Forward lunge and return:

A unilateral movement efficiency test to establish if the individual has the ability to maintain trunk stability and to assess whether ankle, knee and hip alignment can be achieved. Like many of the tests, it shows us the ability to transfer from one leg to the other, an absolute necessity for good running mechanics.

KG6       KG7

Overhead squat:

This test allows us to see the ability to control upper and lower body simultaneously . Good hip, knee and ankle alignment with heels on the floor is optimal, a parallel or below thigh will score well. Upper body needs to have a chest up, stiff posture and arms holding stick need to be directly over mid foot.

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We often add in some form of bracing and pushing and pulling to this battery of assessments, and depending on the results of the above tests and therefore the ability of your athlete or client to show a good level of mobility and stability, we will often look at jumping and landing quality. This is vital to assess the ability to produce and absorb force, again essential components needed in life and sport, but a separate blog will discuss this topic.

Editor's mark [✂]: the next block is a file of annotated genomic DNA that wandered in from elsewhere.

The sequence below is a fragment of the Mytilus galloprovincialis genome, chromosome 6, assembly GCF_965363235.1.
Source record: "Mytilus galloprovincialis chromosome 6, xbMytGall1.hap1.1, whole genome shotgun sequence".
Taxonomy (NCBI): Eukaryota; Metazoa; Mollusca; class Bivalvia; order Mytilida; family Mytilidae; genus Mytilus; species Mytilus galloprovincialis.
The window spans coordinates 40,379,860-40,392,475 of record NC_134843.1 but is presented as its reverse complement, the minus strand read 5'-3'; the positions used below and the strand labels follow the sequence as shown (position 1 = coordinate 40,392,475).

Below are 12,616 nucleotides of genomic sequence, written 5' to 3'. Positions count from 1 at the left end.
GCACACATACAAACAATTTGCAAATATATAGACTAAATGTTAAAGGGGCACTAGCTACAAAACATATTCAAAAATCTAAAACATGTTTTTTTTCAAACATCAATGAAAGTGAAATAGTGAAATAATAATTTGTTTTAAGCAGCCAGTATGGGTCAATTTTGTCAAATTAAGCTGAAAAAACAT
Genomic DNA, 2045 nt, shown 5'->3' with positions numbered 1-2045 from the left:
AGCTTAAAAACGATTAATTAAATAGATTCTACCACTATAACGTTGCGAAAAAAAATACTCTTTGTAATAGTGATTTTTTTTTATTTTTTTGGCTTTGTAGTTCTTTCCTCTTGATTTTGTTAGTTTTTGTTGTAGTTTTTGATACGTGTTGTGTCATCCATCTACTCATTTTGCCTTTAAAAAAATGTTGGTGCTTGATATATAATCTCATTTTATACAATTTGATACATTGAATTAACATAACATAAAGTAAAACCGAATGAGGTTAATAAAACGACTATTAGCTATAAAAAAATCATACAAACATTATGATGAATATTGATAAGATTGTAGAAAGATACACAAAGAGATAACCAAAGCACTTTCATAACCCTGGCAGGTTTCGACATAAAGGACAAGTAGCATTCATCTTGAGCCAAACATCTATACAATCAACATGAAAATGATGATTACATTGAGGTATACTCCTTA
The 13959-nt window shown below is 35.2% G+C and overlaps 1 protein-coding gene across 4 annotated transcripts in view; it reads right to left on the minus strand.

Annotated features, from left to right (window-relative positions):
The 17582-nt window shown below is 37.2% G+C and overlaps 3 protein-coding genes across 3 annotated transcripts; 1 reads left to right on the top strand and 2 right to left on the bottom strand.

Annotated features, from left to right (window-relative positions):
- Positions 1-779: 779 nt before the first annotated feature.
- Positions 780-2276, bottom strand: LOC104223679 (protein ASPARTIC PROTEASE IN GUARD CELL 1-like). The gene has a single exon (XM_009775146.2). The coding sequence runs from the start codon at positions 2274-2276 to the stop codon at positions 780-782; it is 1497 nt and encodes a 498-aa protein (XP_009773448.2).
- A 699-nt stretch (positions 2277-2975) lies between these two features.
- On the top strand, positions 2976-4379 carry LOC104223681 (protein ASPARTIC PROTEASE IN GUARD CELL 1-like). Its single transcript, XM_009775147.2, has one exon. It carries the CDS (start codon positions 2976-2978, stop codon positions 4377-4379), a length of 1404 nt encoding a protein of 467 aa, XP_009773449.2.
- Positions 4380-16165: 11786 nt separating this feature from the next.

To sum up, what we have outlined here are some useful assessments to establish possible deficits in your client’s kinetic chain. The key to looking at the results though, is knowing what to do to correct these deficits. As with most things though, the more you do them, the more you learn, and by the re-enforcement of good coaching we are able to improve movement efficiency, and load a variety of movement patterns without the risk of injury. Above all, keep it simple, work with what you see, and remember, we are trainers/coaches and if you come across a problem you can’t solve, outsource or refer to someone who does, rather than pushing on in the hope that whatever you are doing ,works.

Enhance Performance, Reduce Injury!

Rob and Sam

CHP